A man in Germany has died and his dog is being blamed for his passing. It's a unusual medical case involving a normally harmless bacterium, but experts say it's nothing to worry about and that most of us can continue to let our dogs slobber all over us.
Humans have germs in their mouths, and so do dogs.
A 63-year-old man in Germany has died after his pet dog licked him and infected him with a bacterial infection.
A man suffered fatal septic shock after being licked by his dog, in a case which has doctors warning pet owners to be aware of even minor symptoms.
The man first went to the doctor after experiencing three days of fever and difficulty breathing.
Doctors noted he had also developed tiny, circular patches on his face, and skin discolouration, muscle aches and pain in both legs. He made a decision to seek medical attention three days after symptoms first emerged.
Once doctors detected the bacteria they boosted the antibiotic regimen the man had already been on for four days.
In 2018, two separate cases of people contracting Capnocytophaga canimorsus were reported in the US.
The man was transferred to intensive care, where he was diagnosed with severe sepsis and gangrene over the next few days.
"Pet owners with flu-like symptoms should urgently seek medical advice when their symptoms exceed those of a simple viral infection, which in this case were severe dyspnoea [difficulty breathing] and petechiae [red rash caused by broken blood vessels]", the researchers wrote in their case report.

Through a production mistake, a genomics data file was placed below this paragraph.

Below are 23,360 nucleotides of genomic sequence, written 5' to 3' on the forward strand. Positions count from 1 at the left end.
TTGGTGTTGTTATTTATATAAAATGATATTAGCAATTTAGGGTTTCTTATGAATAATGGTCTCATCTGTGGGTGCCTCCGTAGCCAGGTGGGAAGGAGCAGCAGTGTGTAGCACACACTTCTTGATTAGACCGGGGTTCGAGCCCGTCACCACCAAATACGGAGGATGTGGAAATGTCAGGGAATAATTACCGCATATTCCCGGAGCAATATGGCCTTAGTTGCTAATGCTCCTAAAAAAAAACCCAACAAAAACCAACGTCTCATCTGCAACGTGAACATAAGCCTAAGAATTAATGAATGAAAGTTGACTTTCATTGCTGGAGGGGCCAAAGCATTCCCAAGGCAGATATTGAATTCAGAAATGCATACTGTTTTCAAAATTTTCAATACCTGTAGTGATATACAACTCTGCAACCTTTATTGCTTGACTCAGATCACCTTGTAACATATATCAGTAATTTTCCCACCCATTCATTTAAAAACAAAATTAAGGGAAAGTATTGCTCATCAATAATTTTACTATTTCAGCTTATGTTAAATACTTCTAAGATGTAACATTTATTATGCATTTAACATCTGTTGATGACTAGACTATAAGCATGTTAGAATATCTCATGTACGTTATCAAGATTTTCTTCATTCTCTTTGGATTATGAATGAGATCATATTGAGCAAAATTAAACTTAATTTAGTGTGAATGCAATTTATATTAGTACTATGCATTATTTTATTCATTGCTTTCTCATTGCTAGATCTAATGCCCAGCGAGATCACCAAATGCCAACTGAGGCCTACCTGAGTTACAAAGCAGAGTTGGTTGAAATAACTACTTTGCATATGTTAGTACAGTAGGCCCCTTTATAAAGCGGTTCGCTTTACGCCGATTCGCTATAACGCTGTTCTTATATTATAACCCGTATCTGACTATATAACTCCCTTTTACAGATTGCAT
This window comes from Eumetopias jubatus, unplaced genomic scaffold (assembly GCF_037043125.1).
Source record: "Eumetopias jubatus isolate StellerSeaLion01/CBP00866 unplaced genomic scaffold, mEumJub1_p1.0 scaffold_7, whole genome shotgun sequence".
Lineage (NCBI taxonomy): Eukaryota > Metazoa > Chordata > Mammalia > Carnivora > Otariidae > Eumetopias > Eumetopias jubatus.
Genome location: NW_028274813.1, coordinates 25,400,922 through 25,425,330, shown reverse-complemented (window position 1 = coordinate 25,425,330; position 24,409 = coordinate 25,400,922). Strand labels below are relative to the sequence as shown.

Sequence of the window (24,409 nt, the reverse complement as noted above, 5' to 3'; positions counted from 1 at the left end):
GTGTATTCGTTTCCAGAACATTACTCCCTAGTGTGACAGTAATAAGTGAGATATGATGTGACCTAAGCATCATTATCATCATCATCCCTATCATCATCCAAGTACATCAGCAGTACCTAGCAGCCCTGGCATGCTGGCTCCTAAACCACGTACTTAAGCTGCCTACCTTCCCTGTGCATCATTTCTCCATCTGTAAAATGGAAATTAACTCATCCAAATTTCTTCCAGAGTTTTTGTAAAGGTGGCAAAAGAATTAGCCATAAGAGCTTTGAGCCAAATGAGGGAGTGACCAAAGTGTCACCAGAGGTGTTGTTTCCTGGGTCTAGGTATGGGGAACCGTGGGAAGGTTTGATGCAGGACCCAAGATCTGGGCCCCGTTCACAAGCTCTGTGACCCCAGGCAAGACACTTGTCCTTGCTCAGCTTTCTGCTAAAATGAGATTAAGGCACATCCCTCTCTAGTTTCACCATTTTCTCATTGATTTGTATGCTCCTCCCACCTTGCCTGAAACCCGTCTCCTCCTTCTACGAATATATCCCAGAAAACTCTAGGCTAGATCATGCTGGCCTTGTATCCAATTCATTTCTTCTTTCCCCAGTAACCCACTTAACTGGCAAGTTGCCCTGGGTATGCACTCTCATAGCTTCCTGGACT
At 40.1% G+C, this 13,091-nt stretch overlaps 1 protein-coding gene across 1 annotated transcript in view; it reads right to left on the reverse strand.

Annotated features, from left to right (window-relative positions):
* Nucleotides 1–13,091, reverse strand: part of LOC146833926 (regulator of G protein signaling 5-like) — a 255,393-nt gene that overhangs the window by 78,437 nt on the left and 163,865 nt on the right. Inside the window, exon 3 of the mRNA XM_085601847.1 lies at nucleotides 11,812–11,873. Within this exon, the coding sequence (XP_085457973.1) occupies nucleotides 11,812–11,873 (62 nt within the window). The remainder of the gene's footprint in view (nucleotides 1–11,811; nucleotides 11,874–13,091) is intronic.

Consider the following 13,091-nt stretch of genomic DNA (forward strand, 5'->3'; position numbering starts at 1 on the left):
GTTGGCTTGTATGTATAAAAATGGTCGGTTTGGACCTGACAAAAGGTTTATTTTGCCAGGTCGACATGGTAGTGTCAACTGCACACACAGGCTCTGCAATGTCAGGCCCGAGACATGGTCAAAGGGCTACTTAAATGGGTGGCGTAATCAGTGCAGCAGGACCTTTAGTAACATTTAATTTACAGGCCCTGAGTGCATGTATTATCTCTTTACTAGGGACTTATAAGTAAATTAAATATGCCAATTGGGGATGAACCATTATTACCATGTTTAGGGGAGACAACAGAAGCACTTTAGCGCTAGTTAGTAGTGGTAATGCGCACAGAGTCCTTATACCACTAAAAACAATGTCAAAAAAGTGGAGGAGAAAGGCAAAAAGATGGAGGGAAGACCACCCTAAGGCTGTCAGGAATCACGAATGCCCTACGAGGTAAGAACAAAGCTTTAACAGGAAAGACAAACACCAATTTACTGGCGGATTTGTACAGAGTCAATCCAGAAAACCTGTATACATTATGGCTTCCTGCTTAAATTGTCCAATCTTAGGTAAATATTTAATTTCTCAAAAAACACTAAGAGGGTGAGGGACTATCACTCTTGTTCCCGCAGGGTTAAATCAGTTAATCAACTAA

According to a Netherlands study, these bacteria are so rare that they only affect one in every 1.5 million people and only cause death in 31% of cases. Dogs represent a "peculiar ecological niche for this bacterium", but it "doesn't cause illness in dogs, and it usually doesn't cause illnesses in anyone else, either", he said. They add that severe infections without actually being bitten by an animal are extremely rare. "The doctors told me I could have probably hit the lottery five times that day before I should have got what I got that day from a dog".
The man had not been bitten or injured by his dog before he died (file photo).
That being said, Schaffner said some people can not share this kind of intimacy with their dogs, namely individuals who live in an immunocompromised state.
Certain risk factors make people more vulnerable to the bacterial infection - namely, excessive alcohol use/abuse, people who have had their spleen surgically removed (splenectomy), and those with a compromised immune system (such as people with cancer, diabetes and HIV), according to the Centers for Disease Control and Prevention (CDC).